According to a letter JPMorgan shared with clients on Thursday, Bitcoin is becoming the new gold in terms of inflation hedges.
Bitcoin has now surpassed $50,000 for the first time in a month and is up 87 percent year to date. In the same time frame, gold has fallen 7.3 percent.
Bitcoin has experienced significant volatility this year, but this does not appear to be worrying investors. “Institutional investors appear to be returning to Bitcoin, possibly considering it as a superior inflation hedge than gold,” according to JPMorgan’s Thursday note.
The note comes as no surprise to those who have been tracking Bitcoin investments in 2021. Coinbase reported in its first quarter report in April that of the $335 billion in trades it hosted that quarter, $215 billion came from more than 8,000 institutional investors.
The built-in inflation protection of Bitcoin and other comparable cryptocurrencies is one of the motivators for these deep-pocketed investors to invest in them.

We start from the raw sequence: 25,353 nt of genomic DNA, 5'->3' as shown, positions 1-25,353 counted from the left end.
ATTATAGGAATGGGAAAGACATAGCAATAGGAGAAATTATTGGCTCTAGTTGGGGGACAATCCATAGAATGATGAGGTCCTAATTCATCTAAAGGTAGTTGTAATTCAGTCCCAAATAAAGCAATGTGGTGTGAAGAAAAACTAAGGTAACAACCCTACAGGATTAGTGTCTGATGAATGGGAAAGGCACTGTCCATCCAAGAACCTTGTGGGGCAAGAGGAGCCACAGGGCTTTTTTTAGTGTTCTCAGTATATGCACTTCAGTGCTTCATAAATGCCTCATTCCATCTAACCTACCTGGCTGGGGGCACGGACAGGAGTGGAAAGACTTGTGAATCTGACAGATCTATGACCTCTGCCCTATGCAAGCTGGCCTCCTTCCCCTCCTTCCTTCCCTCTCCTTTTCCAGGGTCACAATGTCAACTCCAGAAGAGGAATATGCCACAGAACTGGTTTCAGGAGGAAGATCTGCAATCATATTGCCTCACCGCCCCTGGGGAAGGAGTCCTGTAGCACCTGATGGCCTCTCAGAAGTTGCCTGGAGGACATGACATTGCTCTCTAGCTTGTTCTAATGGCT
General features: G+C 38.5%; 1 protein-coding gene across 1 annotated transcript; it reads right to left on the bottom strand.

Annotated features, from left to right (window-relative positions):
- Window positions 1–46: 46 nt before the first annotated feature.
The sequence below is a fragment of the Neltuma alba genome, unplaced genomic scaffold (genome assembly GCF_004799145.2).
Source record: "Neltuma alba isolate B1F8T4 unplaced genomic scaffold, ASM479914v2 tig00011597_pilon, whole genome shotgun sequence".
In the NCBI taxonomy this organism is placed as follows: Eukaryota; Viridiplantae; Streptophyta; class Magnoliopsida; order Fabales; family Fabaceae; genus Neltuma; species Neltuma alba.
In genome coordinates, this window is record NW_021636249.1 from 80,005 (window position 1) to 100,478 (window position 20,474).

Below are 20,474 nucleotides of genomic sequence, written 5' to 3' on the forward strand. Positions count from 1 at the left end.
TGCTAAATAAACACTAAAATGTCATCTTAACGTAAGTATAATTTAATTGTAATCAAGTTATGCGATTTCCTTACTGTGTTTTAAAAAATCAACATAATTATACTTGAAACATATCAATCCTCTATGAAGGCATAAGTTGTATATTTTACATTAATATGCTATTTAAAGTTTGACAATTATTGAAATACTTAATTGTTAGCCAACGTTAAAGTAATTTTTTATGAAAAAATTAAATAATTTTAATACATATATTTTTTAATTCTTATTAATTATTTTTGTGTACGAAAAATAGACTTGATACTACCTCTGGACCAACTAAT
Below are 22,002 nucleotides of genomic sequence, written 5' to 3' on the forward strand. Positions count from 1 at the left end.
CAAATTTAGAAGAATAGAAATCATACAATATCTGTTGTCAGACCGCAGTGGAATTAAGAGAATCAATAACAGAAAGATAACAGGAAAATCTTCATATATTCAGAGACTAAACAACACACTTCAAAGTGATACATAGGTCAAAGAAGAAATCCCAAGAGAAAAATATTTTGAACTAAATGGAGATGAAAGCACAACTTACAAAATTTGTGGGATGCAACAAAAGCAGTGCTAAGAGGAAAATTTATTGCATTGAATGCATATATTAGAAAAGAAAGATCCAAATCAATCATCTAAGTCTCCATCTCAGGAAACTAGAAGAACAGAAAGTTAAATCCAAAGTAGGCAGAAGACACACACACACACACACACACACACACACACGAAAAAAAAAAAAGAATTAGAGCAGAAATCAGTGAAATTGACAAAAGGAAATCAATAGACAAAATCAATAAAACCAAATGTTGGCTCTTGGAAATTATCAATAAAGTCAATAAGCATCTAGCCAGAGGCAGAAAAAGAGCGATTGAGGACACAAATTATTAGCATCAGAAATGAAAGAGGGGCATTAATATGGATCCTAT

“The reemergence of inflation concerns among investors has rekindled interest in Bitcoin as an inflation hedge,” according to the study.
In a May research, JPMorgan indicated that institutional investors were shifting away from Bitcoin and toward gold, but it still believed that the cryptocurrency might reach $140,000 in the long run.
As the price of the coin rises, the study cites pledges from US politicians that they will not follow China in outlawing the use or mining of cryptocurrency as a driver.